Population structure is a key determinant in fostering cooperation among naturally self-interested individuals in microbial populations, social insect groups, and human societies. Traditional research has focused on static structures, and yet most real interactions are finite in duration and changing in time, forming a temporal network. This raises the question of whether cooperation can emerge and persist despite an intrinsically fragmented population structure. Here we develop a framework to study the evolution of cooperation on temporal networks. Surprisingly, we find that network temporality actually enhances the evolution of cooperation relative to comparable static networks, despite the fact that bursty interaction patterns generally impede cooperation. We resolve this tension by proposing a measure to quantify the amount of temporality in a network, revealing an intermediate level that maximally boosts cooperation. Our results open a new avenue for investigating the evolution of cooperation and other emergent behaviours in more realistic structured populations.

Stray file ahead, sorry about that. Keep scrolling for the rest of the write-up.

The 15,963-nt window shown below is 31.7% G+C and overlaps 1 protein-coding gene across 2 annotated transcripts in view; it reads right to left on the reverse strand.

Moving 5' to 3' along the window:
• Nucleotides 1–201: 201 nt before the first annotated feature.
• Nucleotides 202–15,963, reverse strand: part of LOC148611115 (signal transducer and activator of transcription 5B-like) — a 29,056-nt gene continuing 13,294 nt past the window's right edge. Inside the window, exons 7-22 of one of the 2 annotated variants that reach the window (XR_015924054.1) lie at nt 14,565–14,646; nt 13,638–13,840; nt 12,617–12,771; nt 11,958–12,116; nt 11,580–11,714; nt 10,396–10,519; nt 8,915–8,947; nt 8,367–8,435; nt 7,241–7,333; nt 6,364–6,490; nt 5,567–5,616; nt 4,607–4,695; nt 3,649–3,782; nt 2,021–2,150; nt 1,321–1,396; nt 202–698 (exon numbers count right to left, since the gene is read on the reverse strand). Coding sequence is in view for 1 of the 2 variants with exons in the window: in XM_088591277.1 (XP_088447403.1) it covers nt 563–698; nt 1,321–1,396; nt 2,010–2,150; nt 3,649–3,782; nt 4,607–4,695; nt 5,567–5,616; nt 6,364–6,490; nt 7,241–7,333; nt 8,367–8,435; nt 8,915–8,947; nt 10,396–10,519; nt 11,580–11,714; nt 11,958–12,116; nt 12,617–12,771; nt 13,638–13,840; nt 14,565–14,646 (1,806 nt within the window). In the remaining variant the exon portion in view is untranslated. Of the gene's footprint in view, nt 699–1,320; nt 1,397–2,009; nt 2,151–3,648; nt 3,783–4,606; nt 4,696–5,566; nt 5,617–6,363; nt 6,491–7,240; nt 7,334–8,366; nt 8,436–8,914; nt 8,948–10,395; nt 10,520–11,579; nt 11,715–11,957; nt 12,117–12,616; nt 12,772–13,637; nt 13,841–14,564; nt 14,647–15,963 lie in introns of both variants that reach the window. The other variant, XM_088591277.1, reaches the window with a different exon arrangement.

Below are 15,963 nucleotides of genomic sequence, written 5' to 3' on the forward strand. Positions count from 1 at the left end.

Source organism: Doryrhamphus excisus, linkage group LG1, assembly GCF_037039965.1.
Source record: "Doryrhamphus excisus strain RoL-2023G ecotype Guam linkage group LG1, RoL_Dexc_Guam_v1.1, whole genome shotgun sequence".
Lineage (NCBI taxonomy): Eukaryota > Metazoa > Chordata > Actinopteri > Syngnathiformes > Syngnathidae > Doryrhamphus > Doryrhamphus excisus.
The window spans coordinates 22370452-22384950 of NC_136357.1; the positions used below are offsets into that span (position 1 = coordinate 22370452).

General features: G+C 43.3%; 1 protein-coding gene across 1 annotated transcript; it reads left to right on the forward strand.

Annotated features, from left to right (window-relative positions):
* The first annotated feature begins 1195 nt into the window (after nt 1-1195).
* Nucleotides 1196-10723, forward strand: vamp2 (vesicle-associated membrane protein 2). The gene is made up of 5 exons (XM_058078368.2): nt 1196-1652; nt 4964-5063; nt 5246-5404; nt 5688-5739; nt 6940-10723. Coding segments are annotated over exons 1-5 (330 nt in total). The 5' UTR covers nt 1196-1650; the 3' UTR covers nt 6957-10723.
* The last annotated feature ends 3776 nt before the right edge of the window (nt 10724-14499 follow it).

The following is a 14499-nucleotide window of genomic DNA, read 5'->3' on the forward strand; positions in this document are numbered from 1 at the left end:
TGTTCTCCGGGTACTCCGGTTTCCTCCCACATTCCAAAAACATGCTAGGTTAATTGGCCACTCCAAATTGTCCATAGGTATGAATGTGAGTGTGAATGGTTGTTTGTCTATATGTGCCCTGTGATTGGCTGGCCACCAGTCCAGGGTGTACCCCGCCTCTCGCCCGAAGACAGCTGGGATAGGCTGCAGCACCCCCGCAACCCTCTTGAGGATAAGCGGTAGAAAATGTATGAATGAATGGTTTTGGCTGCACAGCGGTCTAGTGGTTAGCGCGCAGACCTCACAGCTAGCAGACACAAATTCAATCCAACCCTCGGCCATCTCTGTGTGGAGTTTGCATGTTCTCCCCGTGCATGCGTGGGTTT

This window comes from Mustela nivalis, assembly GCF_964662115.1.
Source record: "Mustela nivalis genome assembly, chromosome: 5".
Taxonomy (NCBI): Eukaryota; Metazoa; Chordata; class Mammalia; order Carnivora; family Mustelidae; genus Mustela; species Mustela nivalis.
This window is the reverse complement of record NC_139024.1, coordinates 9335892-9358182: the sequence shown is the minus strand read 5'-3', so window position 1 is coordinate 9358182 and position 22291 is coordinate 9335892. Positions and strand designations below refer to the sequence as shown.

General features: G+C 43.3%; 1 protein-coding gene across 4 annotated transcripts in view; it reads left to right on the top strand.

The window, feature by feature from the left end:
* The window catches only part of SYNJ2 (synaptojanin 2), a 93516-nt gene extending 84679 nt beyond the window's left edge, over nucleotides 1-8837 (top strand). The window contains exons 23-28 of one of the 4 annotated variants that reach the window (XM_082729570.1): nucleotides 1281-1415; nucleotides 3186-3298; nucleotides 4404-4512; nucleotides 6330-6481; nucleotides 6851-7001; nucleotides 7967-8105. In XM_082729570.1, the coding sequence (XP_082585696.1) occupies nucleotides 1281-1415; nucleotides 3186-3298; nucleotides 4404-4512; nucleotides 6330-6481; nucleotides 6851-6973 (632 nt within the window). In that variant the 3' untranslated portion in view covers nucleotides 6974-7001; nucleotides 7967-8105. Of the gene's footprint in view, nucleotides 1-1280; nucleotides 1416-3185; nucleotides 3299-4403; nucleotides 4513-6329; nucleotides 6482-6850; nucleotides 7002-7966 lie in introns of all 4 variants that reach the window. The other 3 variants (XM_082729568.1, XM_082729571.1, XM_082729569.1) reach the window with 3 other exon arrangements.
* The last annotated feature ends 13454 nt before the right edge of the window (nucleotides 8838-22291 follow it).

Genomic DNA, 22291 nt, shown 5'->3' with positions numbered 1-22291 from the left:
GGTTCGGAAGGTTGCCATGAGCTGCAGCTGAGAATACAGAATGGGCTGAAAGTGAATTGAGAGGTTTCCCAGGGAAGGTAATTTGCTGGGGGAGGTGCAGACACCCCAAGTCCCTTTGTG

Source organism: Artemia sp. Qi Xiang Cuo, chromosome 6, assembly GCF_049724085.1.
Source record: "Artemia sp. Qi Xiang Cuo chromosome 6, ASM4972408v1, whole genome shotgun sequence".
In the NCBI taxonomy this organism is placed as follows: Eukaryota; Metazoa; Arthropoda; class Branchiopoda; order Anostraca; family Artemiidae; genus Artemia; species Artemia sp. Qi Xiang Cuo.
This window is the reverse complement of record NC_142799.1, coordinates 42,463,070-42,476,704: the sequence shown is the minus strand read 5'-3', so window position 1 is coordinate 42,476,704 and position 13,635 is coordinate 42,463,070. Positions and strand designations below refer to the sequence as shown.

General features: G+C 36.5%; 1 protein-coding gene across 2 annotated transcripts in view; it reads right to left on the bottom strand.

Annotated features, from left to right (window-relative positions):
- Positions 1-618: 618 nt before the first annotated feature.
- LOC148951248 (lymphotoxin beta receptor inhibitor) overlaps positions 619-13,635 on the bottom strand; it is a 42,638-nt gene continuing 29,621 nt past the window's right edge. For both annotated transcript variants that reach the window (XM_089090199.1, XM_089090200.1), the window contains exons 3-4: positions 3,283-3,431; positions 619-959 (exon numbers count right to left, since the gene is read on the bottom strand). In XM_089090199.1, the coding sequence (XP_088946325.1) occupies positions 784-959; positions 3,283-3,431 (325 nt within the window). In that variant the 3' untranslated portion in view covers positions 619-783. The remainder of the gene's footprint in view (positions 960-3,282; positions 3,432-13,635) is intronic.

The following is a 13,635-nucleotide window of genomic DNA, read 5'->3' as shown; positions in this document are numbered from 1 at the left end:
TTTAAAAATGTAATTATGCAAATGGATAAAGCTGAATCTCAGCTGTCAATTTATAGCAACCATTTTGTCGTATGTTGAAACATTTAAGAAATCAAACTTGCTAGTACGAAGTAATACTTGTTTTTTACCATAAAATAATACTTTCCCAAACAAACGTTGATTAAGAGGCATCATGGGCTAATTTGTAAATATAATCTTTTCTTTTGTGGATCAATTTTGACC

|Original language||English (US)|
|State||Published - Dec 1 2020|
All Science Journal Classification (ASJC) codes
- Biochemistry, Genetics and Molecular Biology(all)
- Physics and Astronomy(all)